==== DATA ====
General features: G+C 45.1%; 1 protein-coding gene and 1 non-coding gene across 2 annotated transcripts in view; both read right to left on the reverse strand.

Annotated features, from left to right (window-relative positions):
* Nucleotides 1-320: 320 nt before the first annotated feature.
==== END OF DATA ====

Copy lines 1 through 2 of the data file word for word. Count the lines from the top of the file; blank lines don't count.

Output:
General features: G+C 45.1%; 1 protein-coding gene and 1 non-coding gene across 2 annotated transcripts in view; both read right to left on the reverse strand.

Annotated features, from left to right (window-relative positions):